Exorcism movies have tied people's stomachs in knots ever since Linda Blair turned heads in 1973's "The Exorcist." Later exorcism films, such as "Lost Souls" with Winona Ryder and "Stigmata" with Patricia Arquette, have continued in that tradition.
That makes the far more nuanced "Requiem," by German filmmaker Hans-Christian Schmid, so unexpected: There are no Satanic-sounding voices, spraying vomit or demonstrations of superhuman strength.
Instead, what we get is psychological torment and physical helplessness. Stage actress Sandra Hueller cuts a sympathetic and moving figure as Michaela Kingler, a devout college freshman desperately trying to lead a normal life while tormented by a mental ailment.
Is it spiritual distress or a psychotic break? That unanswered question looms over this disturbing and sensitively made film.
"Requiem" is said to be loosely based on the life of a West German woman who died in 1976, just as was last year's "The Exorcism of Emily Rose."
When we meet the pale-skinned, blue-eyed Michaela, she yearns to do well in school, enjoy dorm life and escape a repressive, prudish mother (Imogen Kogge). For the 21-year-old, it's her first taste of freedom after being hospitalized long stretches for what was diagnosed as epilepsy.
Michaela's small-town life, rooted in faith, is upended through friendship (Anna Blomeier) and romantic involvement (Nicholas Reinke). She takes bold risks -- including dancing uninhibited to Deep Purple's "Anthem" -- in her eagerness to experience life. But the voices she believes keep her from praying, touching a cross or holding a rosary never quite go away, restricting Michaela to her own private hell.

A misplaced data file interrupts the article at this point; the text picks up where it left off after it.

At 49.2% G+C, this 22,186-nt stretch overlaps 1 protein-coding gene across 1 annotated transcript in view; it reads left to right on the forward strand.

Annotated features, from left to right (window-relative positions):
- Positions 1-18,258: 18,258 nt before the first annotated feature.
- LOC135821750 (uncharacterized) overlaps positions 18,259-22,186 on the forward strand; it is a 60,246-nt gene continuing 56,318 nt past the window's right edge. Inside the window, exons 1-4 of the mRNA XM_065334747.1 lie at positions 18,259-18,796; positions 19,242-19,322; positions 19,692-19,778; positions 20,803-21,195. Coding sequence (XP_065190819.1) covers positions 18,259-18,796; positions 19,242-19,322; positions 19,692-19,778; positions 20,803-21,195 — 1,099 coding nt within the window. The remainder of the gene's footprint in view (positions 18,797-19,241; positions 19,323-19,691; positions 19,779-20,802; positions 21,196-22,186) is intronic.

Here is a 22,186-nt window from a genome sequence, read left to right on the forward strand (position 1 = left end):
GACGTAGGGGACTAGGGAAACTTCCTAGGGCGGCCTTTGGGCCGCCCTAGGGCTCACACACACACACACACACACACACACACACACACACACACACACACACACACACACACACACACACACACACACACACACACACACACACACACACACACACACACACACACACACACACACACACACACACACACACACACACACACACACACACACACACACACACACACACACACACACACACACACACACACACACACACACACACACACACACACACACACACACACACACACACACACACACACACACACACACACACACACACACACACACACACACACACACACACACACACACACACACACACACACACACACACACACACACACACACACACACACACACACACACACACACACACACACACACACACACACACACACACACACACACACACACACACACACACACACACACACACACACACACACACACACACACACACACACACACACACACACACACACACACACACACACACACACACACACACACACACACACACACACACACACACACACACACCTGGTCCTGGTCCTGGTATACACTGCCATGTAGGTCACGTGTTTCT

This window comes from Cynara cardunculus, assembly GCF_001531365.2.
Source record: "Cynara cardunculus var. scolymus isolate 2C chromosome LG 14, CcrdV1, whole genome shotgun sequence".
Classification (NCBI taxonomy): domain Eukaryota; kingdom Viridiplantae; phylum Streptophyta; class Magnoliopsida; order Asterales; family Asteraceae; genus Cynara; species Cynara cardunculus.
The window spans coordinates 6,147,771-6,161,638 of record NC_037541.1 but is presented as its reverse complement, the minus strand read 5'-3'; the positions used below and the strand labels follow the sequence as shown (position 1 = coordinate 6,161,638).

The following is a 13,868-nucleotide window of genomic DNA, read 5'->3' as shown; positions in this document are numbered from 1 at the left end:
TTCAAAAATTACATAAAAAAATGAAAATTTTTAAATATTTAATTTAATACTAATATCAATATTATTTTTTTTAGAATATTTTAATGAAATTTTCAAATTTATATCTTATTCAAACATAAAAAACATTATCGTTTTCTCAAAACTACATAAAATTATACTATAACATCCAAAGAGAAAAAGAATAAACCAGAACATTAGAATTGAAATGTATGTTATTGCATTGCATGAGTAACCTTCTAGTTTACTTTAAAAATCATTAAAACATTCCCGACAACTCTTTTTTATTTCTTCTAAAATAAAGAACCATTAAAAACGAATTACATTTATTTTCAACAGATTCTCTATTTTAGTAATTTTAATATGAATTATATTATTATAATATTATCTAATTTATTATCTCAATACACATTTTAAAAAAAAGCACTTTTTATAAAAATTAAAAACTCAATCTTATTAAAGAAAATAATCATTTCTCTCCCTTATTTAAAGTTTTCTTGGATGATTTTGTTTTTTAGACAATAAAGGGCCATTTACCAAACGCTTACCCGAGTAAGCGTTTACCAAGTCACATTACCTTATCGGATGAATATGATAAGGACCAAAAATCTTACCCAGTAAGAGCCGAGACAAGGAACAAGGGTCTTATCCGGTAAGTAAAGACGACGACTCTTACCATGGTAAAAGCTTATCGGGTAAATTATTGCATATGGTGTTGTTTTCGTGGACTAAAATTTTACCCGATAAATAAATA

Michaela's loving father (Burghart Klaussner) is no less frightened or confused by what's occurring, but he gamely runs interference with her mother.
Refusing to see a medical doctor, the overly stressed Michaela turns to a young pastor who confirms her own fear that she is possessed just as her favorite saint was. And that, of course, means it's time to get out the crucifix, hold down the patient and get to work.
3 stars (out of 4)
STARRING: Sandra Huller, Burghart Klaussner and Nicholas Reinke
DIRECTOR: Hans-Christian Schmid
RUNNING TIME: 89 minutes
RATING: Not rated, but R equivalent for mature subject matter
THE LOWDOWN: A young woman suffers from a mental ailment attributed to demonic possession. In German with English subtitles.